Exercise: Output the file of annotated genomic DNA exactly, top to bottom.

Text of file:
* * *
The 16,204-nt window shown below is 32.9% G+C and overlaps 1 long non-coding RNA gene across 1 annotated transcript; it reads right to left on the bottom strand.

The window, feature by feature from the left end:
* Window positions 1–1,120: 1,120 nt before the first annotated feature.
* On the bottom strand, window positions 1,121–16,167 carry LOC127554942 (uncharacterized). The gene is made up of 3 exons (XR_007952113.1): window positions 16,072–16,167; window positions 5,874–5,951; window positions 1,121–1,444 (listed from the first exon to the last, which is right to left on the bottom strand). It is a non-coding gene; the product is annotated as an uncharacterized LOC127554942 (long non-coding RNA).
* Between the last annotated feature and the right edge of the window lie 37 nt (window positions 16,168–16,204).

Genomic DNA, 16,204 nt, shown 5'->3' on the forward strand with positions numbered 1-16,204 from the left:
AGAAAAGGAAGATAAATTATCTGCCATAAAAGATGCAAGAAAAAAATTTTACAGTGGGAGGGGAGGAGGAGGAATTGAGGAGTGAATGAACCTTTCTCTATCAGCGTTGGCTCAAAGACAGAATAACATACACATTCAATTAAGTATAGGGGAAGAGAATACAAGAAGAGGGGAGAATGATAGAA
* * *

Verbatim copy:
The 16,204-nt window shown below is 32.9% G+C and overlaps 1 long non-coding RNA gene across 1 annotated transcript; it reads right to left on the bottom strand.

The window, feature by feature from the left end:
* Window positions 1–1,120: 1,120 nt before the first annotated feature.
* On the bottom strand, window positions 1,121–16,167 carry LOC127554942 (uncharacterized). The gene is made up of 3 exons (XR_007952113.1): window positions 16,072–16,167; window positions 5,874–5,951; window positions 1,121–1,444 (listed from the first exon to the last, which is right to left on the bottom strand). It is a non-coding gene; the product is annotated as an uncharacterized LOC127554942 (long non-coding RNA).
* Between the last annotated feature and the right edge of the window lie 37 nt (window positions 16,168–16,204).

Genomic DNA, 16,204 nt, shown 5'->3' on the forward strand with positions numbered 1-16,204 from the left:
AGAAAAGGAAGATAAATTATCTGCCATAAAAGATGCAAGAAAAAAATTTTACAGTGGGAGGGGAGGAGGAGGAATTGAGGAGTGAATGAACCTTTCTCTATCAGCGTTGGCTCAAAGACAGAATAACATACACATTCAATTAAGTATAGGGGAAGAGAATACAAGAAGAGGGGAGAATGATAGAA